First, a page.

In a traditional approach for interconnecting circuit boards, one circuit board serves as a back plane and the other as a daughter board. The back plane typically has a connector, commonly referred to as a header, which includes a plurality of signal contacts which connect to conductive traces on the back plane. The daughter board connector, commonly referred to as a receptacle, also includes a plurality of contacts. Typically, the receptacle is a right angle connector that interconnects the back plane with the daughter board so that signals can be routed therebetween. The right angle connector typically includes a mating face that receives the plurality of signal pins from the header on the back plane, and contacts on a mounting face that connect to the daughter board.

At least some right angle connectors include a plurality of contact modules that are received in a housing. The contact modules typically include a lead frame encased in a dielectric body. The lead frame includes a plurality of conductors that interconnect electrical contacts held on a mating end of the contact module with corresponding contacts held on a mounting end of the contact module. However, known connectors have problems operating at the higher performance levels of current systems. For example, known backplane connectors have limits to high speed electrical performance in the areas such as crosstalk, noise persistence, footprint impedance, and skew.

A need remains for a connector that overcomes at least some of the existing connector limitations to meet more demanding performance requirements in a cost effective and reliable manner.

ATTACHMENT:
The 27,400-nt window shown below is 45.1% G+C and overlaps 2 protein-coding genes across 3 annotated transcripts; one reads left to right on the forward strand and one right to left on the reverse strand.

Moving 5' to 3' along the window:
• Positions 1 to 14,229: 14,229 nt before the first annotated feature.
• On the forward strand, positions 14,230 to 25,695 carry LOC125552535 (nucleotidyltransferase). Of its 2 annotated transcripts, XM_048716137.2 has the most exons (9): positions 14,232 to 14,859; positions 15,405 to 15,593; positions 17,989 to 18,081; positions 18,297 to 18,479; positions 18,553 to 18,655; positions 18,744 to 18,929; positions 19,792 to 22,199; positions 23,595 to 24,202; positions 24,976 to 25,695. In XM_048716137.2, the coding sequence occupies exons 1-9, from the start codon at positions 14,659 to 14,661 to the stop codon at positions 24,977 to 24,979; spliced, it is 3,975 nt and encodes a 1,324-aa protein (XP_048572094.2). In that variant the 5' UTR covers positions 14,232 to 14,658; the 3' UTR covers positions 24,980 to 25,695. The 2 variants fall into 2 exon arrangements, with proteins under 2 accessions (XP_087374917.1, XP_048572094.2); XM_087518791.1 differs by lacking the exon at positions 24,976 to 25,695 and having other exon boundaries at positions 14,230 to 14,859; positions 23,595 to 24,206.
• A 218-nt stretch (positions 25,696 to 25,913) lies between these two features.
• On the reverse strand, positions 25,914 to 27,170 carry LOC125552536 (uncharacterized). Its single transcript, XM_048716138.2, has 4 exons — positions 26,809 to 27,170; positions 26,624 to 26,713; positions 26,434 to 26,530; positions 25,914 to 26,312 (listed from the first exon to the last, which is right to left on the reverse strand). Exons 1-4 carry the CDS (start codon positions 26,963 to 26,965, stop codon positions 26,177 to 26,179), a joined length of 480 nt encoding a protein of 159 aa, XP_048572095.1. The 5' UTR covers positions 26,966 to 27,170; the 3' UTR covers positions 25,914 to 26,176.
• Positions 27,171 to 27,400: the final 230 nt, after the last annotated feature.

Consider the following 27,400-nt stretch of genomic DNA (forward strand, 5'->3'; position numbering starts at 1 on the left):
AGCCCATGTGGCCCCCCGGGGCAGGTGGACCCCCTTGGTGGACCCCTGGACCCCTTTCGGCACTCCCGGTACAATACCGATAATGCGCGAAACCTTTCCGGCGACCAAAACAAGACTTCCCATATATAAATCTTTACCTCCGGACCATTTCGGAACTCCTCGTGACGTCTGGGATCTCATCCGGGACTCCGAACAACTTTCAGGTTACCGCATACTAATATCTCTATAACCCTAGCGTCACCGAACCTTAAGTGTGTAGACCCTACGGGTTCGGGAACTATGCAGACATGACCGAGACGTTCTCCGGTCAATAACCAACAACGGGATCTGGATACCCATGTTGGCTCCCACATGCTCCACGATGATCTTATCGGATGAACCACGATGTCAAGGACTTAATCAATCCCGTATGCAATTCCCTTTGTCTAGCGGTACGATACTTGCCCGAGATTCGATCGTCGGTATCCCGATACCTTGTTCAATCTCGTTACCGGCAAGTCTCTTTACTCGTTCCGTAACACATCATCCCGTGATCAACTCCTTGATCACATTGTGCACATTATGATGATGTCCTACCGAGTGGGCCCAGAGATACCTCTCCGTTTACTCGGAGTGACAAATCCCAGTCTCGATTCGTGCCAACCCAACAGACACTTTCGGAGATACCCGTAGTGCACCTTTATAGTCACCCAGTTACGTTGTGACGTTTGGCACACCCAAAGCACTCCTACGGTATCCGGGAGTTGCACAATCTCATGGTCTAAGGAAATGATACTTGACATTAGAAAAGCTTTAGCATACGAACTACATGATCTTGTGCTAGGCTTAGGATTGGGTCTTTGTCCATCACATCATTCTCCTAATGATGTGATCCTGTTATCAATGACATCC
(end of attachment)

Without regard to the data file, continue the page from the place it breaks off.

BRIEF DESCRIPTION OF THE INVENTION

In one embodiment, a contact module assembly is provided that includes a dielectric body having a mating end with a plurality of mating contacts and a mounting end with a plurality of mounting contacts. A lead frame is at least partially encased by the dielectric body, wherein the lead frame has a plurality of conductors representing both signal conductors and ground conductors extending along a lead frame plane. The signal and ground conductors extend from respective ones of the mating contacts and the mounting contacts, wherein at least some of the ground conductors include a mating contact terminal proximate the respective mating contact and a mounting contact terminal proximate the respective mounting contact. The ground conductors extend only partially between the mating contact and the mounting contact associated with the respective ground conductor such that a gap exists between the mating contact terminal and the mounting contact terminal of the ground conductor. A commoning member electrically connects the mating contact terminal and the mounting contact terminal of at least one of the ground conductors, wherein the commoning member is oriented in a non-coplanar relation with the lead frame plane.